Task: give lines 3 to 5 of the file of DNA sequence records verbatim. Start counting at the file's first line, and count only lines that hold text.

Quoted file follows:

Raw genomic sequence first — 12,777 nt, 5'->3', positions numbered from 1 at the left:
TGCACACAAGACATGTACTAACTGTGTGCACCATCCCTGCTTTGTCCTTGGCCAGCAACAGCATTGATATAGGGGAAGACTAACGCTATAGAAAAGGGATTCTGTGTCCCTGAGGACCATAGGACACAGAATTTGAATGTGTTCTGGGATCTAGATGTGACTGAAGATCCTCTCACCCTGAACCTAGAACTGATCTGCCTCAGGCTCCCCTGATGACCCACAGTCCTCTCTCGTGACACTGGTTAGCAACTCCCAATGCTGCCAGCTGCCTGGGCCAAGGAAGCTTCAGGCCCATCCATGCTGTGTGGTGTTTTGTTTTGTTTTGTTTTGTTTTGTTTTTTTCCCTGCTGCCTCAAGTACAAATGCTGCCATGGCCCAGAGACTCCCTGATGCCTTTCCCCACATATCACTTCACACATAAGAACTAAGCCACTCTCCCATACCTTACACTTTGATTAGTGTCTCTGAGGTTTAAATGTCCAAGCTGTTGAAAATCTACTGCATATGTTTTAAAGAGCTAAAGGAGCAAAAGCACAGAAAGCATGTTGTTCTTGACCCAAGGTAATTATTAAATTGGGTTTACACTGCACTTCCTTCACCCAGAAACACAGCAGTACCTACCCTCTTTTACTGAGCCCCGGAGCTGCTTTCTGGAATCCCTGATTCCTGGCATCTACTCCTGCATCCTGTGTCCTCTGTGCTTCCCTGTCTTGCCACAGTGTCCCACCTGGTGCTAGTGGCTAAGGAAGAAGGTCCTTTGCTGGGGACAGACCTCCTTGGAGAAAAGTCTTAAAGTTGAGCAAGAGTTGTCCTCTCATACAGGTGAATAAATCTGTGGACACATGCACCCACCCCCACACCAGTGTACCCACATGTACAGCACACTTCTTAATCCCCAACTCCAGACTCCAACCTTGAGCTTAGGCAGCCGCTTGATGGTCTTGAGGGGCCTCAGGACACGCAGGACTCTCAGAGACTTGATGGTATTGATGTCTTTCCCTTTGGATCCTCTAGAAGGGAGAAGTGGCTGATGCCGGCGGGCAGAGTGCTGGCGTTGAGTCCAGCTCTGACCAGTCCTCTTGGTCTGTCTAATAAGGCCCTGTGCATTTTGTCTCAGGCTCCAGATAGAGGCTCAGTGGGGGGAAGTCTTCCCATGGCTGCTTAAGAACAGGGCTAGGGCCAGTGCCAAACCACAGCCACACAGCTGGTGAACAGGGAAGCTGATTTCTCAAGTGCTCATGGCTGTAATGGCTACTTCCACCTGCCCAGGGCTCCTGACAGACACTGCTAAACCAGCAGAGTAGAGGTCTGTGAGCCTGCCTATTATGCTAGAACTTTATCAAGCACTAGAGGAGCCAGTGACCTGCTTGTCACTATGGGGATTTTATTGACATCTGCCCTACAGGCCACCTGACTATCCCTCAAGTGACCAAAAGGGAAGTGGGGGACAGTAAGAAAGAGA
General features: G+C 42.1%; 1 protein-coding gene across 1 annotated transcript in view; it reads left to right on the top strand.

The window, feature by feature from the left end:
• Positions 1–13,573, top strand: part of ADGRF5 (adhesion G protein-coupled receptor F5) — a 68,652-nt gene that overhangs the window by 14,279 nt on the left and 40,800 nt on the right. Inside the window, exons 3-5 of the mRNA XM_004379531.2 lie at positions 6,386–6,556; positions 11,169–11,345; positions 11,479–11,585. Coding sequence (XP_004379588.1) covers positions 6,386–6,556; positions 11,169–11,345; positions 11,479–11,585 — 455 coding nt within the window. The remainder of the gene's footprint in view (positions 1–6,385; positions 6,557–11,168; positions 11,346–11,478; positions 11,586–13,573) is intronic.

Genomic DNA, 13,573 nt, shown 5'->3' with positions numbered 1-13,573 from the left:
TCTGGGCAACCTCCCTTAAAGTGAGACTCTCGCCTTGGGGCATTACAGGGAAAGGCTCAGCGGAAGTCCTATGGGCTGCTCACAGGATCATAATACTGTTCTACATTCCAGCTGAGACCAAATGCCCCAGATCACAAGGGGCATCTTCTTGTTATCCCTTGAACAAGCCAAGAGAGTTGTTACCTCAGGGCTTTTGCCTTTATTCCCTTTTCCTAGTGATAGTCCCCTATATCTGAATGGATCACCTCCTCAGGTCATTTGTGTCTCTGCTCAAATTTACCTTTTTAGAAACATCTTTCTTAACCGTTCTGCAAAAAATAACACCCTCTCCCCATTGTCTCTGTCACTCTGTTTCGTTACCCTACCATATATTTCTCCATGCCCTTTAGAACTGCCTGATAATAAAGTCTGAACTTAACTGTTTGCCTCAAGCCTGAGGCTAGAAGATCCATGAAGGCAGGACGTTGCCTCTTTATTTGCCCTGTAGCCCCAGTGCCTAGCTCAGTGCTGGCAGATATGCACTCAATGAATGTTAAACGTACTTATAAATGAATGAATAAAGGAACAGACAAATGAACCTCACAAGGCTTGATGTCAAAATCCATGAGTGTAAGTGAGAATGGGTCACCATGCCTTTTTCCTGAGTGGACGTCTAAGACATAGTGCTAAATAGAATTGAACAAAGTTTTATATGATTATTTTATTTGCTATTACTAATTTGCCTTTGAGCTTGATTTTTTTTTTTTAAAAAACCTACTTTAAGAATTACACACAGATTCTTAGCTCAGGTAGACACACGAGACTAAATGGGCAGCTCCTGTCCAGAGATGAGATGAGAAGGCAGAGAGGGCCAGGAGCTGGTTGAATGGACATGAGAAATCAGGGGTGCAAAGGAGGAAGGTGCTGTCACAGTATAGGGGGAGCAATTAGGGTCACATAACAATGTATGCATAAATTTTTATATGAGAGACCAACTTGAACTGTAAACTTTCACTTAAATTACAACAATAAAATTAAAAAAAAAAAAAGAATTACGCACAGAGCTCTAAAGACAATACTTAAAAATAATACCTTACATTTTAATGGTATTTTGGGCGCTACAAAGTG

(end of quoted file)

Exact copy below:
General features: G+C 42.1%; 1 protein-coding gene across 1 annotated transcript in view; it reads left to right on the top strand.

The window, feature by feature from the left end:
• Positions 1–13,573, top strand: part of ADGRF5 (adhesion G protein-coupled receptor F5) — a 68,652-nt gene that overhangs the window by 14,279 nt on the left and 40,800 nt on the right. Inside the window, exons 3-5 of the mRNA XM_004379531.2 lie at positions 6,386–6,556; positions 11,169–11,345; positions 11,479–11,585. Coding sequence (XP_004379588.1) covers positions 6,386–6,556; positions 11,169–11,345; positions 11,479–11,585 — 455 coding nt within the window. The remainder of the gene's footprint in view (positions 1–6,385; positions 6,557–11,168; positions 11,346–11,478; positions 11,586–13,573) is intronic.